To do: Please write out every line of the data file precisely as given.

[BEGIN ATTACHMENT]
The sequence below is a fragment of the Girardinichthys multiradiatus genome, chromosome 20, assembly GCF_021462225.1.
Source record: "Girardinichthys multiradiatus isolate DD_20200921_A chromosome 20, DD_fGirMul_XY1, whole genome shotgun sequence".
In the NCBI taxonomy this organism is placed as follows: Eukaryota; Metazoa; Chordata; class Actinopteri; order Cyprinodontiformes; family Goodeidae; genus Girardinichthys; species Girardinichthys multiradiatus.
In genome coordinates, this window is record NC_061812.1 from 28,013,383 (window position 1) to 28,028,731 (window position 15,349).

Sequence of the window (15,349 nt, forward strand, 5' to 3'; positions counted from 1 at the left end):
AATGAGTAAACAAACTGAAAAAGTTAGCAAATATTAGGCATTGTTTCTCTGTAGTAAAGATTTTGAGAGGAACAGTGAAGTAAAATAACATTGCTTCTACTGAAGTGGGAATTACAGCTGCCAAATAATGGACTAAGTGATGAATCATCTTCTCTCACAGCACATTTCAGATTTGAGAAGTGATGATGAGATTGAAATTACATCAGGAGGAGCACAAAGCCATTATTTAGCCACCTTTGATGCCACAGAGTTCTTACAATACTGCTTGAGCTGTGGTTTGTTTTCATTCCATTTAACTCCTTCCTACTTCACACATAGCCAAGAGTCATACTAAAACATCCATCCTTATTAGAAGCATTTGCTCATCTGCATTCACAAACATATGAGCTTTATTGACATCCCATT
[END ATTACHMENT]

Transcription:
The sequence below is a fragment of the Girardinichthys multiradiatus genome, chromosome 20, assembly GCF_021462225.1.
Source record: "Girardinichthys multiradiatus isolate DD_20200921_A chromosome 20, DD_fGirMul_XY1, whole genome shotgun sequence".
In the NCBI taxonomy this organism is placed as follows: Eukaryota; Metazoa; Chordata; class Actinopteri; order Cyprinodontiformes; family Goodeidae; genus Girardinichthys; species Girardinichthys multiradiatus.
In genome coordinates, this window is record NC_061812.1 from 28,013,383 (window position 1) to 28,028,731 (window position 15,349).

Sequence of the window (15,349 nt, forward strand, 5' to 3'; positions counted from 1 at the left end):
AATGAGTAAACAAACTGAAAAAGTTAGCAAATATTAGGCATTGTTTCTCTGTAGTAAAGATTTTGAGAGGAACAGTGAAGTAAAATAACATTGCTTCTACTGAAGTGGGAATTACAGCTGCCAAATAATGGACTAAGTGATGAATCATCTTCTCTCACAGCACATTTCAGATTTGAGAAGTGATGATGAGATTGAAATTACATCAGGAGGAGCACAAAGCCATTATTTAGCCACCTTTGATGCCACAGAGTTCTTACAATACTGCTTGAGCTGTGGTTTGTTTTCATTCCATTTAACTCCTTCCTACTTCACACATAGCCAAGAGTCATACTAAAACATCCATCCTTATTAGAAGCATTTGCTCATCTGCATTCACAAACATATGAGCTTTATTGACATCCCATT